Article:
All the houses on Maple Street were lulled into the night’s repose, amalgamating with darkness, which was interrupted only by a small string of lights leading to the very end of the street. It was a small house which inhabited Maple Street number 73, with an equally petite garden of white and dark pink primroses, adorning the entrance to the porch, right after the small pebble covered, granular pavement leading towards the house. Of all the seven windows, only the small one on the right was illuminated, but the thick, heavy curtains of a marine shade refused to reveal its interior to an outsider, save for one nervously twitching silhouette passing by the window, every so often.
Those who managed to infiltrate this lonesome, illuminated interiority however, had no repose in the serenity of the night, as their neighbors did. Ava Jones was sitting on a carved, burgundy colored armchair, a high quality replica of an antique Louis VIII armchair, which she once glanced at in a magazine and had to own. But, since neither she, nor her accountant husband, were exactly where they wanted to be at the social ladder quite yet, she consented to having a mere replica. For now. Ava was resting her long, lean ballerina body, with her right hand feeling her golden bun, which lost the sleek classic look it had at the beginning of the evening. In her left hand, a small glass of whisky was swinging left and right, in circles, with a slight tinkering of ice cubes, already half melted. Her quick, intuitive eyes the color of Irish emeralds were not looking at her husband, who resembled a fruit fly, going in circles across the room, unable to stop himself.
She was looking through other furniture that adorned the room, appearing a true antiquity to the untrained eye, but she knew better. She was looking through the heavy, thick curtains that were drawn all the way together, through paintings on the walls, through the small fireplace, that her husband lit a mere few minutes ago and the soft crackling of fire was already felt, devouring some material of which only a small grey remnant was left, but not for long. Ava was lost in thought. “Yes, it was the right thing to do,” she thought to herself. “Max had been drinking, not much, but still, if we were involved in any way, he’d be found guilty, I’m sure of it. Yes, the right thing to do”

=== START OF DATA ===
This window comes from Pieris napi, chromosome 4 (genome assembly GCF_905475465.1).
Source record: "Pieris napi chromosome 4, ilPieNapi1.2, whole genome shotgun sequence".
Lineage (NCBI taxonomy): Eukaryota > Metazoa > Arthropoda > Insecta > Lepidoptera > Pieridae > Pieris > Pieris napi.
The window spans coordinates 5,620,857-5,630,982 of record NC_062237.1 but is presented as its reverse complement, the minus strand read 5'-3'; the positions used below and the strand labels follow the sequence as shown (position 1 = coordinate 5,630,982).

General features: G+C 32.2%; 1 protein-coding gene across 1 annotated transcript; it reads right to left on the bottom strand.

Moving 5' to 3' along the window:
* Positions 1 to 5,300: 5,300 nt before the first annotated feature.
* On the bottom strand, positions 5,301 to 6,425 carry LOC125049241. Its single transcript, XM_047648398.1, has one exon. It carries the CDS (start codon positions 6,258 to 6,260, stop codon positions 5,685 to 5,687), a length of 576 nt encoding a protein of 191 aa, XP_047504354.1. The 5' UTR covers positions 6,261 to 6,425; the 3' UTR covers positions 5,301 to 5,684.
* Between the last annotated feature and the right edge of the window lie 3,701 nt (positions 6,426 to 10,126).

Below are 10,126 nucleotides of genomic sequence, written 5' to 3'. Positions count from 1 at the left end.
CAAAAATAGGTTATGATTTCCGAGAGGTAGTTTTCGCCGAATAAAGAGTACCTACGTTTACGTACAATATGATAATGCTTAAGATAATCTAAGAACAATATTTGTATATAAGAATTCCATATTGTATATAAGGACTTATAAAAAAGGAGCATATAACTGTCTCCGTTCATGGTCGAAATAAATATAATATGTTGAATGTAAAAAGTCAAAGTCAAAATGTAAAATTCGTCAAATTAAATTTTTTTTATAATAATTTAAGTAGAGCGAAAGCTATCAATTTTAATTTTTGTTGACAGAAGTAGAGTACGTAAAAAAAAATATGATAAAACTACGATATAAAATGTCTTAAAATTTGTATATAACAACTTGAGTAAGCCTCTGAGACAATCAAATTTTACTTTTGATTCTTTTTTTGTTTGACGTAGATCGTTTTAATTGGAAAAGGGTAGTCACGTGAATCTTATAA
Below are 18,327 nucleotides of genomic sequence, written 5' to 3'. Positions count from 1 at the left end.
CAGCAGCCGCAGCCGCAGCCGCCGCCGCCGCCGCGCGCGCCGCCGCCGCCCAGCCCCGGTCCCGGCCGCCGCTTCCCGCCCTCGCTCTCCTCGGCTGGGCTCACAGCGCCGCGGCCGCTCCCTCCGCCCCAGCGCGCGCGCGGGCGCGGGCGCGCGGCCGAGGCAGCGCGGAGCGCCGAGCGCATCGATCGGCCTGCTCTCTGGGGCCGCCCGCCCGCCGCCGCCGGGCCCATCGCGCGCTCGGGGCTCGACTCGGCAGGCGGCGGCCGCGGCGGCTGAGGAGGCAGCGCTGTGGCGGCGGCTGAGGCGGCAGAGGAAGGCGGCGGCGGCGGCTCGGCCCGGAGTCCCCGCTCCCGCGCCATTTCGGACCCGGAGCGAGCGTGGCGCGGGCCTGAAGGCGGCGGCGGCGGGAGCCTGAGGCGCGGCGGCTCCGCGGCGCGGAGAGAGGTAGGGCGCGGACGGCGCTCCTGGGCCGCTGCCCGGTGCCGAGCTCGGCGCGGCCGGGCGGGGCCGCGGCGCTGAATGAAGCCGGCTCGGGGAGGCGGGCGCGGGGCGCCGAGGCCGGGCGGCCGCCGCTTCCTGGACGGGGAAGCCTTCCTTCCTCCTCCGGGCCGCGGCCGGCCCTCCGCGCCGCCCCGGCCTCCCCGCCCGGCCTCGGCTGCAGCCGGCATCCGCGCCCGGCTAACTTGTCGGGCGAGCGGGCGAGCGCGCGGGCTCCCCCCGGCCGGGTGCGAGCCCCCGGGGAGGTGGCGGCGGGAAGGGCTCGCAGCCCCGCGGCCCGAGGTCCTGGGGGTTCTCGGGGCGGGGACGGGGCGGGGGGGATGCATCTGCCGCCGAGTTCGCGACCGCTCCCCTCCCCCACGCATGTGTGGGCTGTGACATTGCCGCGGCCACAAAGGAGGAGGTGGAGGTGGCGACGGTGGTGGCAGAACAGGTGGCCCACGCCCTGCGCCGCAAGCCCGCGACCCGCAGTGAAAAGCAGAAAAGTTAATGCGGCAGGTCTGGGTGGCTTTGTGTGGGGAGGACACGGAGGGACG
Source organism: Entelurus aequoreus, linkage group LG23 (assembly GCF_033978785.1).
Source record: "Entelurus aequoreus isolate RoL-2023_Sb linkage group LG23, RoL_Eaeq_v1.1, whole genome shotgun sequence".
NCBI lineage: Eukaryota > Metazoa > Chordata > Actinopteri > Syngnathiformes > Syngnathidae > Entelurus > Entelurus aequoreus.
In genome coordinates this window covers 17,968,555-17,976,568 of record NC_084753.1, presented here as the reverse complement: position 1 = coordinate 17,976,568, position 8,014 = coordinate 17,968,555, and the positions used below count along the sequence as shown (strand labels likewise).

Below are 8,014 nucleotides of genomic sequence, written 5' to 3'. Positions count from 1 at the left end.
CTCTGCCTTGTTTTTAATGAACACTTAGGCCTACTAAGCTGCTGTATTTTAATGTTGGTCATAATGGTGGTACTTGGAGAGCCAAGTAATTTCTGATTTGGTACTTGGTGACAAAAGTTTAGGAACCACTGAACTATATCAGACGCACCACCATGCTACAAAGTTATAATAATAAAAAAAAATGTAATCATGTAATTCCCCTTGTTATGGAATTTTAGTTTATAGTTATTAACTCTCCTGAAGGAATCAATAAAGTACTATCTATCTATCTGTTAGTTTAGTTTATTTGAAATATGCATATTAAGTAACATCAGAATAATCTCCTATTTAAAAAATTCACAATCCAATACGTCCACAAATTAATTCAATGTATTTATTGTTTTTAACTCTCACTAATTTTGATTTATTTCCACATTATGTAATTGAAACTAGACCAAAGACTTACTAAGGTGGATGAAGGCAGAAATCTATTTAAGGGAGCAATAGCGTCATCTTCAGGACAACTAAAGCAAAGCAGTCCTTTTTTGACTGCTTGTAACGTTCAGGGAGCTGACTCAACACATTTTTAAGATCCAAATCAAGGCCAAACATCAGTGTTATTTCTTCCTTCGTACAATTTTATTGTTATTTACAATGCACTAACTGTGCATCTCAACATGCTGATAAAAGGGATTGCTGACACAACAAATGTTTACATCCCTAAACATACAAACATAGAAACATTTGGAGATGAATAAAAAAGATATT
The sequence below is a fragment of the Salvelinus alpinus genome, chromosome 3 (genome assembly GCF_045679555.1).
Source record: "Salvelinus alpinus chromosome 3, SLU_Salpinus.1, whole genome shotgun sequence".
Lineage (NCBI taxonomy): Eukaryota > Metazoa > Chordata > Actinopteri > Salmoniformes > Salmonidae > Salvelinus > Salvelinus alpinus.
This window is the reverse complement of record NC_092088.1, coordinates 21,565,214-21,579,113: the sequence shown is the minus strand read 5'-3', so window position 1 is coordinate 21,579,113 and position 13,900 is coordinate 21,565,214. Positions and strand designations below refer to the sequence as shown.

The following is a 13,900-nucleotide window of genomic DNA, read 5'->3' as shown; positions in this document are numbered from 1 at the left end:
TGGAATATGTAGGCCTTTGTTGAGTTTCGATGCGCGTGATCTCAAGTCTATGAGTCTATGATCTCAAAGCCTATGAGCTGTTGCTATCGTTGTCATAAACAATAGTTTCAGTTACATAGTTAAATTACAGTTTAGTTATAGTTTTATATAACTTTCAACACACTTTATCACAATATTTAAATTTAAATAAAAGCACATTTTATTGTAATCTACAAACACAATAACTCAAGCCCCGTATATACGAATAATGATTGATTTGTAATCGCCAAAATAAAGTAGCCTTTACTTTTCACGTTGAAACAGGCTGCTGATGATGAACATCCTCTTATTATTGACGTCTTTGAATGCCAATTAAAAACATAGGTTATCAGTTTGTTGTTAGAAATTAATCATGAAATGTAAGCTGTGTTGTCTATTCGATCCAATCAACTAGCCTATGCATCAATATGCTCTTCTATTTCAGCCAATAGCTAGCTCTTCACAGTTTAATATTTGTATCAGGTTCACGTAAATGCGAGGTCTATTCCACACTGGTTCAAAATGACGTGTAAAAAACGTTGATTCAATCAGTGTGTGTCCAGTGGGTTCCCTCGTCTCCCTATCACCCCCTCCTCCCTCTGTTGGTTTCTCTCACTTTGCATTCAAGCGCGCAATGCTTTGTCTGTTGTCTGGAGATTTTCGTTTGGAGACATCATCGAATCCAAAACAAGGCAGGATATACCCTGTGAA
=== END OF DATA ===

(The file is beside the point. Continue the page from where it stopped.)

Maximilian, Ava’s husband, was also lost in thought, but he did not share his lovely wife’s outward sense of calm. The four shots of bourbon he already gulped down did not steady his nerves and he continued his panicky walk throughout the room. Neither of his hands was holding another glass of alcohol, so they were free to gently crack the fingers of the opposite hand. It was a subconscious flagellation of a man who had just taken a life. He was a man of weak will and big appetites, and had never known himself as anything else. When he was offered a drink, he accepted it. Tonight, he might have overdone it, but it was a clear night which promised clear roads and perfect visibility. “It’s summer, for god’s sake!” He buried his face in the palm of his left hand, the one that was a few hours ago, maneuvering the steering wheel, while the right one was controlling the clutch. He turned towards the fireplace and the sight of the material which was gazing at him from the ashes, made his heart jump. He rushed towards the poker and stabbed through the burning ashes, still flickering strongly, continuing to pierce the fabric, until it was hanging from the poker. Then he made it hover over the flames, until nothing was left of it but a throbbing memory.
Suddenly, he felt the gentle scent of lilies in the summer, and a hand on which a discrete diamond ring was glistening, reposing on his shoulder. “Darling, it’ll be alright, I” Her smooth, waterfall voice was interrupted by his trembling, barely audible reply. “YOU didn’t do anything, it was me.” “I will stay with you, no matter what,” her hand was squeezing his shoulder soothingly, in a gesture of approval and love. He wanted her hand off of himself, away from him, he didn’t want her intoxicating perfume right now, but he could not bring himself to push her hand away. In a clumsy, shyly boyish manner, he tapped her reposing hand with his and closed his eyes.